Video Surfaces of Cheney, in 1994, Warning That An Invasion of Iraq Would Lead to ‘Quagmire’By E&P Staff

Published: August 13, 2007 10:20 AM ET Sunday, updated Monday
NEW YORK It’s not the first time that citizen “investigative journalists” have uncovered some embarrassing, or telling, nugget from the past that apparently remained buried for years. But it has happened again with the posting of a now wildly popular video on YouTube that shows Dick Cheney explaining in 1994 that trying to take over Iraq would be a bad idea and lead to a “quagmire.”

The people who put it up come from a site called Grand Theft Country, the on-screen label cites the conservative American Enterprise Institute, and the date on the screen is April 15, 1994. That looks right, by the age of Cheney.

It first appeared on C-SPAN and was re-aired last week on C-SPAN 3, according to a C-SPAN spokesman.

Posted on YouTube on Friday, it had received over 100,000 hits by this morning, after being widely-linked around the Web. The transcript of this segment is below.

Cheney had helped direct the Gulf War for President George H.W. Bush. That effort was later criticized for not taking Baghdad and officials like Cheney had to explain why not, for years. Some have charged that this led to an overpowering desire to finish the job after Cheney became vice president in 2001.

Here’s the YouTube link if you want to see and hear Cheney. 

If your computer doesn’t do YouTube, the transcript is on the jump:

Q: Do you think the U.S., or U.N. forces, should have moved into Baghdad?

A: No.

Q: Why not?

A: Because if we’d gone to Baghdad we would have been all alone. There wouldn’t have been anybody else with us. There would have been a U.S. occupation of Iraq. None of the Arab forces that were willing to fight with us in Kuwait were willing to invade Iraq.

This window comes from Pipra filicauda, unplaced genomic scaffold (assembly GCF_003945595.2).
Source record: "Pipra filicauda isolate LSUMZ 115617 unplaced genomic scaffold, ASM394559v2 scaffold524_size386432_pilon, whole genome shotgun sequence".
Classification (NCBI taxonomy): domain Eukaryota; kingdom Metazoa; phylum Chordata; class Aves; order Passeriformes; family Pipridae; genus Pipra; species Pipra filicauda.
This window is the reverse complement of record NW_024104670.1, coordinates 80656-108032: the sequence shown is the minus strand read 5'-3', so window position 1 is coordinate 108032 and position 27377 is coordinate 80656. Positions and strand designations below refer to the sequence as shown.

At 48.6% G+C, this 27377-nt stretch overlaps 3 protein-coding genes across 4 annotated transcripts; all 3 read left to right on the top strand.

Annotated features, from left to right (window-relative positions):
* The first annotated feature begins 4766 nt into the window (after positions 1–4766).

Once you got to Iraq and took it over, took down Saddam Hussein’s government, then what are you going to put in its place? That’s a very volatile part of the world, and if you take down the central government of Iraq, you could very easily end up seeing pieces of Iraq fly off: part of it, the Syrians would like to have to the west, part of it — eastern Iraq — the Iranians would like to claim, they fought over it for eight years. In the north you’ve got the Kurds, and if the Kurds spin loose and join with the Kurds in Turkey, then you threaten the territorial integrity of Turkey.

It’s a quagmire if you go that far and try to take over Iraq.

The other thing was casualties. Everyone was impressed with the fact we were able to do our job with as few casualties as we had. But for the 146 Americans killed in action, and for their families — it wasn’t a cheap war. And the question for the president, in terms of whether or not we went on to Baghdad, took additional casualties in an effort to get Saddam Hussein, was how many additional dead Americans is Saddam worth?

Our judgment was, not very many, and I think we got it right.



  1. BananaBoy Says:

    I heard the clip several days ago and have been waiting for the Tom Delay/Cheney/W take on this bit of video. I wanted to tune into Limbaugh to see what he had to say but I just couldn’t make myself do it BUT I can imagine. I’m sure it would have involved how different the world is now and how things have changed since ’94 what with the 9/11 attack on the World Trade Center or how Clinton dragged our country down and made us vulnerable so we had to do something to protect ourselves from all the evil in the world. Fear is their secret and way too many are buying into it. Pretty sad!


  2. Mad Dog Says:

    Here’s another’s, William Irwin Thompson’s, opinion for all the boring bloggers to consider in their smoking pipes or chawing cud. I think it a rather conservative viewpoint. My own goes a few light years further in any dimension.

    – Maddog

    “So the neoconservatives of the Bush administration are the mirror-image of al Qaeda; they are also a noetic polity that seeks to deconstruct the modern middle class democratic nation-state and replace it with a metanational corporate cartel – a capitalist al Qaeda. Halliburton, Bechtel, Enron, the Carlyle Group, and Newmount Mining are postnational formations that really care little about the welfare of any particular people or nation. The American soldiers that died in Iraq did not die “defending their country”; they died defending Cheney and Bush’s interests in Halliburton and the Carlyle Group. These neocon corporate managers, very much like the privateers and pirates that helped Queen Elizabeth create a postbaronial world of naval power, are offshore pirates that care as little for the entire nation, as Texan Enron cared for the state of California it plundered.” – William Irwin Thompson

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